‘Afrikadey!’ Brings Culture, Color, Education to Calgary

August 10, 2008 Updated: October 1, 2015

Israel, lead singer of Jamaican Reggae group Maximum Force, performs at Afrikadey! on Saturday. (Neil Campbell/The Epoch Times)
Israel, lead singer of Jamaican Reggae group Maximum Force, performs at Afrikadey! on Saturday. (Neil Campbell/The Epoch Times)
CALGARY—A hot August sun bathed Calgary’s Prince’s Island Park as the 17th annual Afrikadey Festival staged its main event ending a week-long celebration of African culture.

Put on by the Calgary African Festival and Exhibition Society, the festival featured several events throughout the week such as a poetry jam, drum and dance workshops, dance parties, art exhibits and several free concerts.

Saturday’s main festival featured artists from all over Canada and across the globe performing in both traditional and modern African musical styles.

“The goal is to share the African culture. The goal is to promote cultural exchange and the idea is to find a way we can identify ourselves,” said Tunde Dawobu, Afrikadey!’s artistic director.

Dawobu noted that while African music can be considered similar to a combination of many different musical styles such as blues, jazz, hip-hop and reggae, it has a unique difference that places it in its own category.

“The difference is the depth of the music. African music is very deep. You know, [music] is where we go; so when you listen to it, without knowing it you’re moving, because it touches you,” he said.

“The significant thing to Africans is that music is essential. We always say ‘feel the rhythm,’ because everything we do is wrapped around rhythm, heart and beat”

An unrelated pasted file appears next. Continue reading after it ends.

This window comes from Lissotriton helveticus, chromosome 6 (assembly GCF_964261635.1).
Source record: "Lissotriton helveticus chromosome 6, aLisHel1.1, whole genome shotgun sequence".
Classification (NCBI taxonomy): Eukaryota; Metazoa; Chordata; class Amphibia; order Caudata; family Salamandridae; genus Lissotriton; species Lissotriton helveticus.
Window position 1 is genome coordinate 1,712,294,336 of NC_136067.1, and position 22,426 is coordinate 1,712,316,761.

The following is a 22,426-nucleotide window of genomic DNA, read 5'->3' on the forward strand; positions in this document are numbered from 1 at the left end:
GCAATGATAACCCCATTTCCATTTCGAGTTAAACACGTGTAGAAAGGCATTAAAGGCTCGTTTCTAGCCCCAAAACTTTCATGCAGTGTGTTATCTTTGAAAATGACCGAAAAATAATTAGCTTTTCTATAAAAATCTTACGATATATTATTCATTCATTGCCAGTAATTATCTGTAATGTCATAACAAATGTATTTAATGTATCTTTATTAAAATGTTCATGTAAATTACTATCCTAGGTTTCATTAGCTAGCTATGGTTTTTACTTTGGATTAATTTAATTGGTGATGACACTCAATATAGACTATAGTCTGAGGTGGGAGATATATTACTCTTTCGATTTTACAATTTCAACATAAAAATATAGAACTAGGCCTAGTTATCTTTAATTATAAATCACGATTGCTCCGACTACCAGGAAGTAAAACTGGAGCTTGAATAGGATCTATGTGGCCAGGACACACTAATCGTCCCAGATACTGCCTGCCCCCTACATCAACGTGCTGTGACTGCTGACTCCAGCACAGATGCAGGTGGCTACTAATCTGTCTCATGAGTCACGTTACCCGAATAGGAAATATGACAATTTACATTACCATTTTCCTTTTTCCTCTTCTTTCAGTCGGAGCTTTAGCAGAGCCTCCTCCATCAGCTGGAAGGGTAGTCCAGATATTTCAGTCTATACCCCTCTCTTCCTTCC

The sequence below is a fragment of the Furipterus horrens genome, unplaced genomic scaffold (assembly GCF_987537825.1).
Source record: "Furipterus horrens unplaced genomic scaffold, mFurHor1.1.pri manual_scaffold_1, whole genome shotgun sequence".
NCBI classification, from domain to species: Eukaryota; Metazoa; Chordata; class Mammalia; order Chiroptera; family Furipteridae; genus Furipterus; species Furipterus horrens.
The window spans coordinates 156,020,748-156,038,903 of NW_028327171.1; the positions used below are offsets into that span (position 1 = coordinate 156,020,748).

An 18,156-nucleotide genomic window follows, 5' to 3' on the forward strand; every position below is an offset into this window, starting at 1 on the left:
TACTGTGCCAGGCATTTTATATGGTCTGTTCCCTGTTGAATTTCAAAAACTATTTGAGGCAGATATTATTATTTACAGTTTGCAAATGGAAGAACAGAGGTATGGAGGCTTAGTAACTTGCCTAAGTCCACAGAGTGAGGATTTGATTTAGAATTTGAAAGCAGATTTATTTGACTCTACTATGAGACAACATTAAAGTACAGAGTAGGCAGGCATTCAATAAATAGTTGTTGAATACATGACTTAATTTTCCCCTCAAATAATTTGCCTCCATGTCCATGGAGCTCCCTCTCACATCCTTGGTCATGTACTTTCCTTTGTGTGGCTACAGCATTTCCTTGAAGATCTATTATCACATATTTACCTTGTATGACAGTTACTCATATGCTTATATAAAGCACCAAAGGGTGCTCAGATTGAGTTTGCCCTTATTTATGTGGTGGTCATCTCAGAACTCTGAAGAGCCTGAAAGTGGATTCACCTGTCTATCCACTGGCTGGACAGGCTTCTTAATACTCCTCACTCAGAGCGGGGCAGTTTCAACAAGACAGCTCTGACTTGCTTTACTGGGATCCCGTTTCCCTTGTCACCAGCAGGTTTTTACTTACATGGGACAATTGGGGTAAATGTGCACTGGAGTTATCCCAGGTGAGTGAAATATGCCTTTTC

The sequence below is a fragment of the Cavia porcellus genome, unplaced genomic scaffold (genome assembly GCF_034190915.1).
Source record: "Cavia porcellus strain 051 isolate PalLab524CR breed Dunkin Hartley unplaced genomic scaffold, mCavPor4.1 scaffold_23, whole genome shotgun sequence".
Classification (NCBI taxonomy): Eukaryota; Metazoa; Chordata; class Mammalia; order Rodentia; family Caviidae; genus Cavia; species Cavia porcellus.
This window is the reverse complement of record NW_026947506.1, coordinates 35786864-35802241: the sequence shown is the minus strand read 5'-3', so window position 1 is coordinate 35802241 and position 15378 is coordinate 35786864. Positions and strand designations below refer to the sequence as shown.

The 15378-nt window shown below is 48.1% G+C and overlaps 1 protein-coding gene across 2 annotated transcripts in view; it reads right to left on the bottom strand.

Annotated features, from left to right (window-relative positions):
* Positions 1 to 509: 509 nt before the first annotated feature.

The light-hearted and entertaining events, which brought color, vibrance and the spirit of the African people to various Calgary locations throughout the week, also showed a more serious side of African life and acted as a source of education for Calgarians.

An exclusive screening of Darfur Diaries, an award winning documentary, showed the real-life hardships of refugees struggling to survive in the strife-torn region. The Art of Reconciliation Symposium, hosted by Sudan’s Emmanuel Jal and Rwanda’s Jean Paul Samputu, focused on what it means to live in a war-torn world as a child soldier and refugee.

Dawobu, who anticipates somewhere between two and four thousand people will attend Saturday’s main festival, also explained that the term Afrikadey! has special significance.

“Afrikadey is a kind of broken English that is spoken in West Africa. It’s a phrase like, ‘how are you doing ?’ In Africa they say ‘how you dey?’ And you’d say I do well, I do fine. So what Afrikadey means is Africa is alive, Africa is well and every day is Afrikadey.”